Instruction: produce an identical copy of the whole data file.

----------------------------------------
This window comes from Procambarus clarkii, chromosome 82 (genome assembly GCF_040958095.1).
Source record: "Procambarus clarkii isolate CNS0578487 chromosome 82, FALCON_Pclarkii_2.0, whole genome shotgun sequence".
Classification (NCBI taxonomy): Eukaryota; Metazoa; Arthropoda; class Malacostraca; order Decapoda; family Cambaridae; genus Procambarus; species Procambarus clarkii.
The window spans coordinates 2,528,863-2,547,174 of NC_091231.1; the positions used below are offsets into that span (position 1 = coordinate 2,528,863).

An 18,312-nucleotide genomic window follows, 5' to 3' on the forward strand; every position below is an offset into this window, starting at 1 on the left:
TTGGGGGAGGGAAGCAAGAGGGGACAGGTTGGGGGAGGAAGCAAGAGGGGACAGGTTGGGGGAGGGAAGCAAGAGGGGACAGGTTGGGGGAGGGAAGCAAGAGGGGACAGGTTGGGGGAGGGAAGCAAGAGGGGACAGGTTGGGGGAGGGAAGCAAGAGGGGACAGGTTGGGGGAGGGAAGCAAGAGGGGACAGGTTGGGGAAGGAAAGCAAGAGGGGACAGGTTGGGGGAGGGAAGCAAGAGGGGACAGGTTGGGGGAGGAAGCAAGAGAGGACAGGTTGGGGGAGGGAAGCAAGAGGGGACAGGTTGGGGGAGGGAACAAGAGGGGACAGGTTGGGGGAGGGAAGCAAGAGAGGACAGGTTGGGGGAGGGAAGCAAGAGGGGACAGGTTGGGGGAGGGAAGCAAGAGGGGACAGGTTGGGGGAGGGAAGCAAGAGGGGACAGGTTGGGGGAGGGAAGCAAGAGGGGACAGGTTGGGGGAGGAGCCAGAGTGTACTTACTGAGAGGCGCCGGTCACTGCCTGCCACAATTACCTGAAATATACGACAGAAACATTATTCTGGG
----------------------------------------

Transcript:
This window comes from Procambarus clarkii, chromosome 82 (genome assembly GCF_040958095.1).
Source record: "Procambarus clarkii isolate CNS0578487 chromosome 82, FALCON_Pclarkii_2.0, whole genome shotgun sequence".
Classification (NCBI taxonomy): Eukaryota; Metazoa; Arthropoda; class Malacostraca; order Decapoda; family Cambaridae; genus Procambarus; species Procambarus clarkii.
The window spans coordinates 2,528,863-2,547,174 of NC_091231.1; the positions used below are offsets into that span (position 1 = coordinate 2,528,863).

An 18,312-nucleotide genomic window follows, 5' to 3' on the forward strand; every position below is an offset into this window, starting at 1 on the left:
TTGGGGGAGGGAAGCAAGAGGGGACAGGTTGGGGGAGGAAGCAAGAGGGGACAGGTTGGGGGAGGGAAGCAAGAGGGGACAGGTTGGGGGAGGGAAGCAAGAGGGGACAGGTTGGGGGAGGGAAGCAAGAGGGGACAGGTTGGGGGAGGGAAGCAAGAGGGGACAGGTTGGGGGAGGGAAGCAAGAGGGGACAGGTTGGGGAAGGAAAGCAAGAGGGGACAGGTTGGGGGAGGGAAGCAAGAGGGGACAGGTTGGGGGAGGAAGCAAGAGAGGACAGGTTGGGGGAGGGAAGCAAGAGGGGACAGGTTGGGGGAGGGAACAAGAGGGGACAGGTTGGGGGAGGGAAGCAAGAGAGGACAGGTTGGGGGAGGGAAGCAAGAGGGGACAGGTTGGGGGAGGGAAGCAAGAGGGGACAGGTTGGGGGAGGGAAGCAAGAGGGGACAGGTTGGGGGAGGGAAGCAAGAGGGGACAGGTTGGGGGAGGAGCCAGAGTGTACTTACTGAGAGGCGCCGGTCACTGCCTGCCACAATTACCTGAAATATACGACAGAAACATTATTCTGGG